Everyone has a certain affinity for the time in which they grew up and the music defining that period — but Jenna Jenkins is taking it one step further. Her office at Video TV is a shrine to ’80s band The Wild Boys and its enigmatic lead singer, Tommy Seer. And after ending another relationship, Jenna is trying to come to grips with the fact that no man can ever live up to the fantasy of Tommy, her epic teen crush. And the fact that Tommy himself has been dead more than twenty years, a victim of a mysterious car crash in 1987? Well, that changes nothing.
But when a sudden thunderstorm strands Jenna at her office, the line between reality and pretend becomes hopelessly blurred. With a lightning strike and fall in a supply closet, Jenna blacks out . . . and finds herself in 1987. She’s still working at Video TV, but in its heyday — a time with Tommy and the Wild Boys graced every music chart and big hair was the norm. She’s now working as an assistant to a corporate big-wig and rocking a cool new desk, but Jenna is worried she’s going completely insane.
But the first time she sees Tommy, Jenna is overcome with the weight of her fascination and obsession. Like the Justin Timberlakes and Justin Biebers that would follow him, Tommy is even more beautiful in person. And as Jenna becomes further ensconced in his world, she realizes there may have been a purpose for her time travel after all.
Megan Crane’s I Love The 80s is a funny, unexpected look at the teen idols who define us and the second chances we just might get. I went into this book expecting a light, amusing story, and it delivered that — and then some.
Jenna is a hilarious lead I could relate to from page one. Perpetually in love with my own teen idol, Taylor Hanson, no amount of time (or his subsequent marriage and scads of children) can change my feelings. It’s easy to get lost in fantasy — especially when your life isn’t going as hoped. And as Jenna is smarting from the end of a long relationship, it’s comforting to imagine life with handsome, amazing and talented Tommy Seer.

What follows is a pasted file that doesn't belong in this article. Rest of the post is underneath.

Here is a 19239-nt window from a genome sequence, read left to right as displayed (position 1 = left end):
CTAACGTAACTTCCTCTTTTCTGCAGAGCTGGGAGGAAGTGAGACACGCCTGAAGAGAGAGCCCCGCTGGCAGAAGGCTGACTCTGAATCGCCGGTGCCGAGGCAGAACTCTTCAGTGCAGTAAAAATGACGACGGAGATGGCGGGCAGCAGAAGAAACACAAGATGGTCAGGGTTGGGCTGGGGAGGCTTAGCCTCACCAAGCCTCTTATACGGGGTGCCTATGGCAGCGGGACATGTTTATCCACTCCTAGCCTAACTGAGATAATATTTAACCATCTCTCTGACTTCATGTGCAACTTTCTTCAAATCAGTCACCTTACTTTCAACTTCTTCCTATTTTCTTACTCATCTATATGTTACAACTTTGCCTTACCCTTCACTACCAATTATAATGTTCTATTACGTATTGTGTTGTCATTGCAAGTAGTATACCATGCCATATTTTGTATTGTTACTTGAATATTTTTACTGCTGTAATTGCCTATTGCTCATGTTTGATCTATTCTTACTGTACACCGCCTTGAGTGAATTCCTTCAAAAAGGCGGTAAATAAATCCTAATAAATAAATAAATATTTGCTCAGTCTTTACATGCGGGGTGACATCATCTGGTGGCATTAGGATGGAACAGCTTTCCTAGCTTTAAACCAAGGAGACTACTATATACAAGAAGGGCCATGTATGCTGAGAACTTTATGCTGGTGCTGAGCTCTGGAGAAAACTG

Of course, I’ve never gone back in time to save Taylor Hanson from anything. Jenna is given an opportunity that requires readers to suspend their disbelief, but Crane’s storytelling makes this surprisingly easy to do. She fits the implausible within workable parameters, and it suddenly didn’t matter if time travel is, you know, impossible. I bought into it because Jenna was a believable mix of terrified and exhilarated. Because the whole thing was just too amusing not to believe.
I loved getting to know Tommy as Jenna did — the things he felt; the secrets he kept. He was wonderful and tortured, sexy and absolutely crush-worthy. It was obvious why Jenna fell in love with him — both the idol she knew as a child, and the 1987 version who came crashing into her world. I Love The 80s felt like a voyeuristic peek at the life of a celebrity — even a fictional one. And I loved that Jenna was an everyday woman who had the possibility of capturing his heart.
So we have a love story and a mystery; a funny book and a poignant one. Light, quick and very readable, I Love The 80s was the perfect novel to giggle, swoon and grip as I tore through the book waiting to learn Tommy’s fate. Crane did a wonderful job tying up the many threads balanced to form this story, and I wouldn’t hesitate to devour another of her novels soon. Children of the ’80s will take particular pleasure in all the synthesized, giant-hair references that made the ’80s great!
4 out of 5!